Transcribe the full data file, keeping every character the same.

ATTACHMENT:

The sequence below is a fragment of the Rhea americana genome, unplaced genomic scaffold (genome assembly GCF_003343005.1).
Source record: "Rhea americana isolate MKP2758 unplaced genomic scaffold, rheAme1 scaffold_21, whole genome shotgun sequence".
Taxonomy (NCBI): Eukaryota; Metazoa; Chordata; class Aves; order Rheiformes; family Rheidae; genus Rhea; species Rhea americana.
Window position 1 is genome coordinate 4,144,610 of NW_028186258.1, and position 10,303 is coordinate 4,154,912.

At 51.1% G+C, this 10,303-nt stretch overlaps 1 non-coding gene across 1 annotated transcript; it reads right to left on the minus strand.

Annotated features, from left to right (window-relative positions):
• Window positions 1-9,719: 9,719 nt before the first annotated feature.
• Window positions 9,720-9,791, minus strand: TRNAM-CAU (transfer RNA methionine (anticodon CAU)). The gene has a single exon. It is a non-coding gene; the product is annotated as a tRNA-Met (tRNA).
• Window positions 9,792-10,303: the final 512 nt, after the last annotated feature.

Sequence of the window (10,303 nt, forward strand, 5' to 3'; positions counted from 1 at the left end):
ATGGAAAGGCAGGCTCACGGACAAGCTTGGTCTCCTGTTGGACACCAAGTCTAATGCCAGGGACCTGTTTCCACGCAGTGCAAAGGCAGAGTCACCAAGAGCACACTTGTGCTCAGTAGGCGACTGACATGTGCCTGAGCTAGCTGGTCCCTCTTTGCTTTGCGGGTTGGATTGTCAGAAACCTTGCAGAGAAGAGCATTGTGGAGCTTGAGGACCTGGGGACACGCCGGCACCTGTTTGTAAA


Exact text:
The sequence below is a fragment of the Rhea americana genome, unplaced genomic scaffold (genome assembly GCF_003343005.1).
Source record: "Rhea americana isolate MKP2758 unplaced genomic scaffold, rheAme1 scaffold_21, whole genome shotgun sequence".
Taxonomy (NCBI): Eukaryota; Metazoa; Chordata; class Aves; order Rheiformes; family Rheidae; genus Rhea; species Rhea americana.
Window position 1 is genome coordinate 4,144,610 of NW_028186258.1, and position 10,303 is coordinate 4,154,912.

At 51.1% G+C, this 10,303-nt stretch overlaps 1 non-coding gene across 1 annotated transcript; it reads right to left on the minus strand.

Annotated features, from left to right (window-relative positions):
• Window positions 1-9,719: 9,719 nt before the first annotated feature.
• Window positions 9,720-9,791, minus strand: TRNAM-CAU (transfer RNA methionine (anticodon CAU)). The gene has a single exon. It is a non-coding gene; the product is annotated as a tRNA-Met (tRNA).
• Window positions 9,792-10,303: the final 512 nt, after the last annotated feature.

Sequence of the window (10,303 nt, forward strand, 5' to 3'; positions counted from 1 at the left end):
ATGGAAAGGCAGGCTCACGGACAAGCTTGGTCTCCTGTTGGACACCAAGTCTAATGCCAGGGACCTGTTTCCACGCAGTGCAAAGGCAGAGTCACCAAGAGCACACTTGTGCTCAGTAGGCGACTGACATGTGCCTGAGCTAGCTGGTCCCTCTTTGCTTTGCGGGTTGGATTGTCAGAAACCTTGCAGAGAAGAGCATTGTGGAGCTTGAGGACCTGGGGACACGCCGGCACCTGTTTGTAAA